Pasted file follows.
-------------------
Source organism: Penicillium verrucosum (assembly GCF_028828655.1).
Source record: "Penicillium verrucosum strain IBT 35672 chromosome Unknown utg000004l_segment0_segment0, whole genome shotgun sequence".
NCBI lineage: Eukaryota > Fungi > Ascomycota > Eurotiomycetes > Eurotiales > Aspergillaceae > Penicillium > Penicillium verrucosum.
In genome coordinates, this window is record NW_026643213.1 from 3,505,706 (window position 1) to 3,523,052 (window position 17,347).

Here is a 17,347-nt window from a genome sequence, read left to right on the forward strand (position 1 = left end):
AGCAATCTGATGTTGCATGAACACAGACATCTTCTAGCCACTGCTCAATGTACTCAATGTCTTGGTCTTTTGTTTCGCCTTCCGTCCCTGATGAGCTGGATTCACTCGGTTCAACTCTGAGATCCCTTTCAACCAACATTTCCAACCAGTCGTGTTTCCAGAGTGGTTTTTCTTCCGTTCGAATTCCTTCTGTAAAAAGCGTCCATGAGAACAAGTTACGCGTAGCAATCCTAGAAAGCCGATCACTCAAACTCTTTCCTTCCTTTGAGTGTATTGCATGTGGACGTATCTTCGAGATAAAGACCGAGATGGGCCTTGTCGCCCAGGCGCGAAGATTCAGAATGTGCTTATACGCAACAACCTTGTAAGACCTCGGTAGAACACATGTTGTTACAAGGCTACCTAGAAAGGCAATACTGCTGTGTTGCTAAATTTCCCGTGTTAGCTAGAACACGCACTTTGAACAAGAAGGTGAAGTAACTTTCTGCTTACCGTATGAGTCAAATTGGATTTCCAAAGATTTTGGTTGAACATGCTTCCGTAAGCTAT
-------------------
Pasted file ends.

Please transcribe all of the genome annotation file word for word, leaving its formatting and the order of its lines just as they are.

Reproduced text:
Source organism: Penicillium verrucosum (assembly GCF_028828655.1).
Source record: "Penicillium verrucosum strain IBT 35672 chromosome Unknown utg000004l_segment0_segment0, whole genome shotgun sequence".
NCBI lineage: Eukaryota > Fungi > Ascomycota > Eurotiomycetes > Eurotiales > Aspergillaceae > Penicillium > Penicillium verrucosum.
In genome coordinates, this window is record NW_026643213.1 from 3,505,706 (window position 1) to 3,523,052 (window position 17,347).

Here is a 17,347-nt window from a genome sequence, read left to right on the forward strand (position 1 = left end):
AGCAATCTGATGTTGCATGAACACAGACATCTTCTAGCCACTGCTCAATGTACTCAATGTCTTGGTCTTTTGTTTCGCCTTCCGTCCCTGATGAGCTGGATTCACTCGGTTCAACTCTGAGATCCCTTTCAACCAACATTTCCAACCAGTCGTGTTTCCAGAGTGGTTTTTCTTCCGTTCGAATTCCTTCTGTAAAAAGCGTCCATGAGAACAAGTTACGCGTAGCAATCCTAGAAAGCCGATCACTCAAACTCTTTCCTTCCTTTGAGTGTATTGCATGTGGACGTATCTTCGAGATAAAGACCGAGATGGGCCTTGTCGCCCAGGCGCGAAGATTCAGAATGTGCTTATACGCAACAACCTTGTAAGACCTCGGTAGAACACATGTTGTTACAAGGCTACCTAGAAAGGCAATACTGCTGTGTTGCTAAATTTCCCGTGTTAGCTAGAACACGCACTTTGAACAAGAAGGTGAAGTAACTTTCTGCTTACCGTATGAGTCAAATTGGATTTCCAAAGATTTTGGTTGAACATGCTTCCGTAAGCTAT